Despite widely held misconceptions about Muslim women, it is indeed possible to be a Muslim women fighting for women’s empowerment. Yet Muslim women find themselves having to constantly prove that choosing to wear a hijab or other type of headscarf does not mean they are oppressed, and that they can hold on to their faith and upbringing while simultaneously working towards women’s equality.
With the advent of social media and “shareable” online content, many Muslim women have stripped away outdated stereotypes and emerged as leaders in the women’s equality movement. Recognizing that more often than not the root of intolerance is fear, these women have decided to address misconceptions about their communities, often through straight talk and blunt humor. And with the increased ability of digital media to reach otherwise largely inaccessible audiences, there is no better time to start having these discussions.
Nadia Manzoor and Radhika Vaz, by Daiana Ruis
Two women who have really laid the groundwork for this type of digital content are the comedians Nadia Manzoor and Radhika Vaz. Both women have used their comedy routines to discuss and challenge what have become controversial topics surrounding Islam. Manzoor and Vaz got together to create the online web series Shugs and Fats after realizing that, growing up, they really had a lack of modernized hijab-wearing role models. In a recent Lenny Letter, Vaz discusses the previous roles she had auditioned for as a Muslim. “The roles had no dimension,” she said. “And they portrayed women from the culture as subservient to men, secondary to their children, and ignorant of all matters outside the home. Where are the funny, smart, subversive hijabis? So in the end, we just wrote them ourselves.”
With each 2-3 minute web episode of Shugs & Fats, Manzoor and Vaz, playing two Muslim women living in Brooklyn, dismantle the cultural divide between Muslims and non-Muslims with the underlying message that we are all human. In the episode “Fifty Shades of Fatima”, the girls sit on the couch watching Fifty Shades of Grey, and argue about the contradictions of female virtue. It’s an everyday conversation between two women, but that regularity may be where the success of the show lies. When talking about their goal for the series, Vaz describes it like this: “We want to play with people’s perspectives about who we all are under the cultural garb that superficially defines us. What do we see when hijabis are walking down the street? What do we think we know about them?”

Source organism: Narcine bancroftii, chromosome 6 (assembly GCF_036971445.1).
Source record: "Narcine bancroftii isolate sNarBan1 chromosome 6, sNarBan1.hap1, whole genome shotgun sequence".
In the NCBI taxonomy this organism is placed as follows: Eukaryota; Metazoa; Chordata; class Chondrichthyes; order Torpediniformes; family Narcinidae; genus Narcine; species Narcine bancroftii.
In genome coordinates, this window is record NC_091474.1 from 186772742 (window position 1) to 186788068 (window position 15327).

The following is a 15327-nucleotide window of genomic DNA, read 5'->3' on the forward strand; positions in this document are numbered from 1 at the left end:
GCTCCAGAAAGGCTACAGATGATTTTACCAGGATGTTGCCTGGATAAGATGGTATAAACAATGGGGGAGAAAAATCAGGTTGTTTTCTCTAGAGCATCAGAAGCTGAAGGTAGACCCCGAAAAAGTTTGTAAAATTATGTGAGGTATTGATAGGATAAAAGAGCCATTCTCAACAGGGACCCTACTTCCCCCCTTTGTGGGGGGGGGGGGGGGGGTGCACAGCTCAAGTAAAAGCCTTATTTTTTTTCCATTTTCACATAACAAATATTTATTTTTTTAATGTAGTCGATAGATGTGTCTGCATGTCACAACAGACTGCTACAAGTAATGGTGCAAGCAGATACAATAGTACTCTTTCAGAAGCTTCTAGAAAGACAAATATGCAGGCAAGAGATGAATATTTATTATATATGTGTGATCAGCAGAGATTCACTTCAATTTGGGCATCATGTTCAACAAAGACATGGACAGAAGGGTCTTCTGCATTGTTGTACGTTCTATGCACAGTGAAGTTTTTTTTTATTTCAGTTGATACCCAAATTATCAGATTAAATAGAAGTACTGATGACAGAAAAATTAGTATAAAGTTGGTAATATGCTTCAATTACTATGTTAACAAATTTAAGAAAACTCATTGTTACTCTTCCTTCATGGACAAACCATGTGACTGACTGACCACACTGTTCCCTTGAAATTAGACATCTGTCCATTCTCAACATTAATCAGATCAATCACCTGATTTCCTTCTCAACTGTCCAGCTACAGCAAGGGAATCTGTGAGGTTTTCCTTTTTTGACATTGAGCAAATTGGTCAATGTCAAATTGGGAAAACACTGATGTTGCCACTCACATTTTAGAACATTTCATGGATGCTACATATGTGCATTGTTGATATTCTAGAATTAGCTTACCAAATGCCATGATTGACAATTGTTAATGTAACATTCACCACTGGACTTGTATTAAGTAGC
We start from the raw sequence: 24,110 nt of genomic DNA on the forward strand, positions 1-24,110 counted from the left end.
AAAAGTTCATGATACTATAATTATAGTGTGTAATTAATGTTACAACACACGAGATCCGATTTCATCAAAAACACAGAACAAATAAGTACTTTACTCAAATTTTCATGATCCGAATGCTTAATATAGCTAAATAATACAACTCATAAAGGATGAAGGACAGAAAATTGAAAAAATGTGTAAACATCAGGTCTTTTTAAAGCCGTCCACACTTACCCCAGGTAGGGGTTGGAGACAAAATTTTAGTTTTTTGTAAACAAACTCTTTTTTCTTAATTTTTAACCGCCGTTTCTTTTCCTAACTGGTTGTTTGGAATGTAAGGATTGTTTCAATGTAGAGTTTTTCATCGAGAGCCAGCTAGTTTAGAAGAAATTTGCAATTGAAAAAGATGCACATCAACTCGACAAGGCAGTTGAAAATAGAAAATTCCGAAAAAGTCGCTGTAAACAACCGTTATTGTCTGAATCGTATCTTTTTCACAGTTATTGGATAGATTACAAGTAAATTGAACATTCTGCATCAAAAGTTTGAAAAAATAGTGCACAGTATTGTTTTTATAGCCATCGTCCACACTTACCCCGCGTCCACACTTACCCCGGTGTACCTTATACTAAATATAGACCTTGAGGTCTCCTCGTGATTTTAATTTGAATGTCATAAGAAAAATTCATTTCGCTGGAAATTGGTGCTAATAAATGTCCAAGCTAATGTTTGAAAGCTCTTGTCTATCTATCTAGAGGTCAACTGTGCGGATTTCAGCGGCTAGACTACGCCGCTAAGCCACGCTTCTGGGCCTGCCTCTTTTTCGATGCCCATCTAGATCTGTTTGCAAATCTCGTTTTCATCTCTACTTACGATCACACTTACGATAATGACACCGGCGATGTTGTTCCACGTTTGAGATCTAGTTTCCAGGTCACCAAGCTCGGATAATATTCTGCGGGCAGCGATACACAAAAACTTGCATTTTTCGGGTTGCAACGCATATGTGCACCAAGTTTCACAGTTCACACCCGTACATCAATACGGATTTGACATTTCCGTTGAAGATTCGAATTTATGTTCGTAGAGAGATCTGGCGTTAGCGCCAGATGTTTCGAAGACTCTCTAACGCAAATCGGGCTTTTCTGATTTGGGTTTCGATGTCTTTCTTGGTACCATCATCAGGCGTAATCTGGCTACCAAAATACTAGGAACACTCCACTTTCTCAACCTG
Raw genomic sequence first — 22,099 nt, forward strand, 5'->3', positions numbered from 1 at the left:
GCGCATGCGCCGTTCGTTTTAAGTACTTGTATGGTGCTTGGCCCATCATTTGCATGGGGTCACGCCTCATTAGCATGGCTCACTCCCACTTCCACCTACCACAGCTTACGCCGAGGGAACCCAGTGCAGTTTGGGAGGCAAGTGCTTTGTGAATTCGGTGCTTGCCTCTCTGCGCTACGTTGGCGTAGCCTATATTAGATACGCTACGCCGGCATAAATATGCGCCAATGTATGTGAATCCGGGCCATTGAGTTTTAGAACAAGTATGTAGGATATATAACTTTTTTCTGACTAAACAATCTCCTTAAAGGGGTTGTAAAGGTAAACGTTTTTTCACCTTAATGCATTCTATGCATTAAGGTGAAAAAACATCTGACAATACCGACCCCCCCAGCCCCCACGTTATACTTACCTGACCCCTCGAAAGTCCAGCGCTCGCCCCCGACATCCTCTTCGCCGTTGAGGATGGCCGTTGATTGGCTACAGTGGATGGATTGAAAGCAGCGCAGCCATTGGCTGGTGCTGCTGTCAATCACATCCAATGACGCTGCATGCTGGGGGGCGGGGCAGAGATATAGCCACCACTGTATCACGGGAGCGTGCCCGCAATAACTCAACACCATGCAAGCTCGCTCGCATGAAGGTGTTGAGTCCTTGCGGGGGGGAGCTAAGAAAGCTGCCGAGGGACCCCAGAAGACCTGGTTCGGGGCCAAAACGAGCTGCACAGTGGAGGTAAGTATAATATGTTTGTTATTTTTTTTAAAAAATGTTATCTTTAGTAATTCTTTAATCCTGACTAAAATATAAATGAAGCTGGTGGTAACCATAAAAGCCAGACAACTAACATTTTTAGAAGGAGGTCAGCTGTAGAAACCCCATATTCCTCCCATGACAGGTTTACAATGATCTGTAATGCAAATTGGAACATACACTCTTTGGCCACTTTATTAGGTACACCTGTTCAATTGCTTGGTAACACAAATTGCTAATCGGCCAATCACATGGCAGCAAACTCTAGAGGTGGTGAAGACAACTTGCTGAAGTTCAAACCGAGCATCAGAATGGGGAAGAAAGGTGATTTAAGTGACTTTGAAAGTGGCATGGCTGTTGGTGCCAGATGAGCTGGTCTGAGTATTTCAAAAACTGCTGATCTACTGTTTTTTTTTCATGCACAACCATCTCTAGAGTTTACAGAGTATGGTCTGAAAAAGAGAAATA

Still from “100 Years of Hijab”
Manzoor and Vaz are by no means the only women who are bringing these types of discussions to the forefront. The website muslimgirl.com provides a platform for an extensive array of voices from the female Muslim world. One recent video on the site entitled “100 Years of Hijab” was a spin-off of the increasingly popular 100 Years of Beauty video from The Cut. The video visualizes the transformation of the hijab through different time periods and regions. “Our society’s limited lens of the hijab and Muslim culture neglects the hijab’s compelling legacy,” notes the video’s creator Amani Alkhat. “Its rich history of defiance; and its potent use as expression of our many diverse, glorious, and intricately beautiful walks of life.”
In a time when cultural divides seem to be deepening and nationalism is on the rise across the globe, the internet is often painted as a platform to spread disinformation that drives us to sink deeper into our own bubbles. But it is heartening to witness the online movement these women are creating, flipping that notion on its head. By utilizing a medium that connects those from opposite sides of the globe, they are normalizing what would otherwise be viewed as a foreign and unrelatable culture and getting down to the most basic facts — we are all just human.